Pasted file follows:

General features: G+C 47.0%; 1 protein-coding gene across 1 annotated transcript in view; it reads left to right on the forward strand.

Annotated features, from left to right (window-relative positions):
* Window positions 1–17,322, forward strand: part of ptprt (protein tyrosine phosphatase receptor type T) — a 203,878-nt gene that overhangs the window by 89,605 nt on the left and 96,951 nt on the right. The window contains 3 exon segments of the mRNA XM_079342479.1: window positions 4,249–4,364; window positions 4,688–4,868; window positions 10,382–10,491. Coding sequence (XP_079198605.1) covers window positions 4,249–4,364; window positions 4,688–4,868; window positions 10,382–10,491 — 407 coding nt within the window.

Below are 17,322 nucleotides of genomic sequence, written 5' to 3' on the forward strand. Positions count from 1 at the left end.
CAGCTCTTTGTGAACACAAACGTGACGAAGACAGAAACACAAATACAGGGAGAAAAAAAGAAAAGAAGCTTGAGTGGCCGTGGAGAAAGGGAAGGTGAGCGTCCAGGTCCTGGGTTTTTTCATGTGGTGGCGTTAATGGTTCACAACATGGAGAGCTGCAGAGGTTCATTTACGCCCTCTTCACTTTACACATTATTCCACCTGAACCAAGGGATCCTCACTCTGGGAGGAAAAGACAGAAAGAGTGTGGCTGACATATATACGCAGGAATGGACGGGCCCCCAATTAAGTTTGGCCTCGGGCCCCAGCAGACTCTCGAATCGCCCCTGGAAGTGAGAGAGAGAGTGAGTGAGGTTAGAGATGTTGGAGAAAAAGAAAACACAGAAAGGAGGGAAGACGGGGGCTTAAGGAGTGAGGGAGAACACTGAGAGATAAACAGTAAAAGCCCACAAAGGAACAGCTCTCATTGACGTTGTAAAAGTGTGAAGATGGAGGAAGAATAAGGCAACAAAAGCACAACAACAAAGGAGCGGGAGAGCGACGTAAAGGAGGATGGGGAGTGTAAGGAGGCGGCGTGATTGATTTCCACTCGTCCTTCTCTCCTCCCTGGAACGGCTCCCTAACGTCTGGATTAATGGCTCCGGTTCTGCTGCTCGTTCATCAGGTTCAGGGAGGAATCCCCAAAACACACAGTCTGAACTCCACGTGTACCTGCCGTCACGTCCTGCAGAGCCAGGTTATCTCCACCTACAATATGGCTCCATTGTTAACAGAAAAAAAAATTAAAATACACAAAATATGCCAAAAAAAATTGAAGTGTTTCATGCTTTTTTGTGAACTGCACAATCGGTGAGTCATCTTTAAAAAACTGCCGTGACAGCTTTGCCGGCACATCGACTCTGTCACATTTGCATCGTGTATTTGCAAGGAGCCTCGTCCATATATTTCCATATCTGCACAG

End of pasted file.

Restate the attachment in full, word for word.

General features: G+C 47.0%; 1 protein-coding gene across 1 annotated transcript in view; it reads left to right on the forward strand.

Annotated features, from left to right (window-relative positions):
* Window positions 1–17,322, forward strand: part of ptprt (protein tyrosine phosphatase receptor type T) — a 203,878-nt gene that overhangs the window by 89,605 nt on the left and 96,951 nt on the right. The window contains 3 exon segments of the mRNA XM_079342479.1: window positions 4,249–4,364; window positions 4,688–4,868; window positions 10,382–10,491. Coding sequence (XP_079198605.1) covers window positions 4,249–4,364; window positions 4,688–4,868; window positions 10,382–10,491 — 407 coding nt within the window.

Below are 17,322 nucleotides of genomic sequence, written 5' to 3' on the forward strand. Positions count from 1 at the left end.
CAGCTCTTTGTGAACACAAACGTGACGAAGACAGAAACACAAATACAGGGAGAAAAAAAGAAAAGAAGCTTGAGTGGCCGTGGAGAAAGGGAAGGTGAGCGTCCAGGTCCTGGGTTTTTTCATGTGGTGGCGTTAATGGTTCACAACATGGAGAGCTGCAGAGGTTCATTTACGCCCTCTTCACTTTACACATTATTCCACCTGAACCAAGGGATCCTCACTCTGGGAGGAAAAGACAGAAAGAGTGTGGCTGACATATATACGCAGGAATGGACGGGCCCCCAATTAAGTTTGGCCTCGGGCCCCAGCAGACTCTCGAATCGCCCCTGGAAGTGAGAGAGAGAGTGAGTGAGGTTAGAGATGTTGGAGAAAAAGAAAACACAGAAAGGAGGGAAGACGGGGGCTTAAGGAGTGAGGGAGAACACTGAGAGATAAACAGTAAAAGCCCACAAAGGAACAGCTCTCATTGACGTTGTAAAAGTGTGAAGATGGAGGAAGAATAAGGCAACAAAAGCACAACAACAAAGGAGCGGGAGAGCGACGTAAAGGAGGATGGGGAGTGTAAGGAGGCGGCGTGATTGATTTCCACTCGTCCTTCTCTCCTCCCTGGAACGGCTCCCTAACGTCTGGATTAATGGCTCCGGTTCTGCTGCTCGTTCATCAGGTTCAGGGAGGAATCCCCAAAACACACAGTCTGAACTCCACGTGTACCTGCCGTCACGTCCTGCAGAGCCAGGTTATCTCCACCTACAATATGGCTCCATTGTTAACAGAAAAAAAAATTAAAATACACAAAATATGCCAAAAAAAATTGAAGTGTTTCATGCTTTTTTGTGAACTGCACAATCGGTGAGTCATCTTTAAAAAACTGCCGTGACAGCTTTGCCGGCACATCGACTCTGTCACATTTGCATCGTGTATTTGCAAGGAGCCTCGTCCATATATTTCCATATCTGCACAG